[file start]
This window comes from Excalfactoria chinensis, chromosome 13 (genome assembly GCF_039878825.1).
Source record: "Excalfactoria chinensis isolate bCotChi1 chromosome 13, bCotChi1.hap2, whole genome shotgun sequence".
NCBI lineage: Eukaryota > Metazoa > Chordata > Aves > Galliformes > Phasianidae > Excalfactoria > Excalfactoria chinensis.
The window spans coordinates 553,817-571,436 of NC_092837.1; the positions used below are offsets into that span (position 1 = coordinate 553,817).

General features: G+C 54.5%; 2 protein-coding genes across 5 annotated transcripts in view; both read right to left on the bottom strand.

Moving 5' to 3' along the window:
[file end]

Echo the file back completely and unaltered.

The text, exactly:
This window comes from Excalfactoria chinensis, chromosome 13 (genome assembly GCF_039878825.1).
Source record: "Excalfactoria chinensis isolate bCotChi1 chromosome 13, bCotChi1.hap2, whole genome shotgun sequence".
NCBI lineage: Eukaryota > Metazoa > Chordata > Aves > Galliformes > Phasianidae > Excalfactoria > Excalfactoria chinensis.
The window spans coordinates 553,817-571,436 of NC_092837.1; the positions used below are offsets into that span (position 1 = coordinate 553,817).

General features: G+C 54.5%; 2 protein-coding genes across 5 annotated transcripts in view; both read right to left on the bottom strand.

Moving 5' to 3' along the window: